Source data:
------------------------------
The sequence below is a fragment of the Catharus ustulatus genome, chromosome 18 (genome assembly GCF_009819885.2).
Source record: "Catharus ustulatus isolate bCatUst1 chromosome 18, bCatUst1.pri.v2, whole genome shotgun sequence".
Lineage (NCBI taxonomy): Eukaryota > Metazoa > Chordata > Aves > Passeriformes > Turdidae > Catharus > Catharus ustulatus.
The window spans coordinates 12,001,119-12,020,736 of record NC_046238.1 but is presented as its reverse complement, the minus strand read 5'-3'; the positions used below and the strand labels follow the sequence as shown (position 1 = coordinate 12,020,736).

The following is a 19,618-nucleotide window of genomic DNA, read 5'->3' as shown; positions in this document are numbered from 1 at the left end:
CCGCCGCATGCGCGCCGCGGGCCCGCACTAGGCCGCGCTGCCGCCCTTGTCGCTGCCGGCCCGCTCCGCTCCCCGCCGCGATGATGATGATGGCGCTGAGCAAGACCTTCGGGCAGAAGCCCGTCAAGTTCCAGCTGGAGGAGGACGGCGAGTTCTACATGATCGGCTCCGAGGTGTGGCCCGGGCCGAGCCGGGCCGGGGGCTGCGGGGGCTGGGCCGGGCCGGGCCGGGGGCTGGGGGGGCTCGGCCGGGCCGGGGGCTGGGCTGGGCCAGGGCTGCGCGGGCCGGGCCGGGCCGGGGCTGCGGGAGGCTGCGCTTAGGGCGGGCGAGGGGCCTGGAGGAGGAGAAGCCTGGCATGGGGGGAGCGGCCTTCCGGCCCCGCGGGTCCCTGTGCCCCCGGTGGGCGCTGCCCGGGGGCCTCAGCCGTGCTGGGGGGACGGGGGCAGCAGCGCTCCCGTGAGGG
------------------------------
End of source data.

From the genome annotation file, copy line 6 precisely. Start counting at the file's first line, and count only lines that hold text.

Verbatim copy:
CCGCCGCATGCGCGCCGCGGGCCCGCACTAGGCCGCGCTGCCGCCCTTGTCGCTGCCGGCCCGCTCCGCTCCCCGCCGCGATGATGATGATGGCGCTGAGCAAGACCTTCGGGCAGAAGCCCGTCAAGTTCCAGCTGGAGGAGGACGGCGAGTTCTACATGATCGGCTCCGAGGTGTGGCCCGGGCCGAGCCGGGCCGGGGGCTGCGGGGGCTGGGCCGGGCCGGGCCGGGGGCTGGGGGGGCTCGGCCGGGCCGGGGGCTGGGCTGGGCCAGGGCTGCGCGGGCCGGGCCGGGCCGGGGCTGCGGGAGGCTGCGCTTAGGGCGGGCGAGGGGCCTGGAGGAGGAGAAGCCTGGCATGGGGGGAGCGGCCTTCCGGCCCCGCGGGTCCCTGTGCCCCCGGTGGGCGCTGCCCGGGGGCCTCAGCCGTGCTGGGGGGACGGGGGCAGCAGCGCTCCCGTGAGGG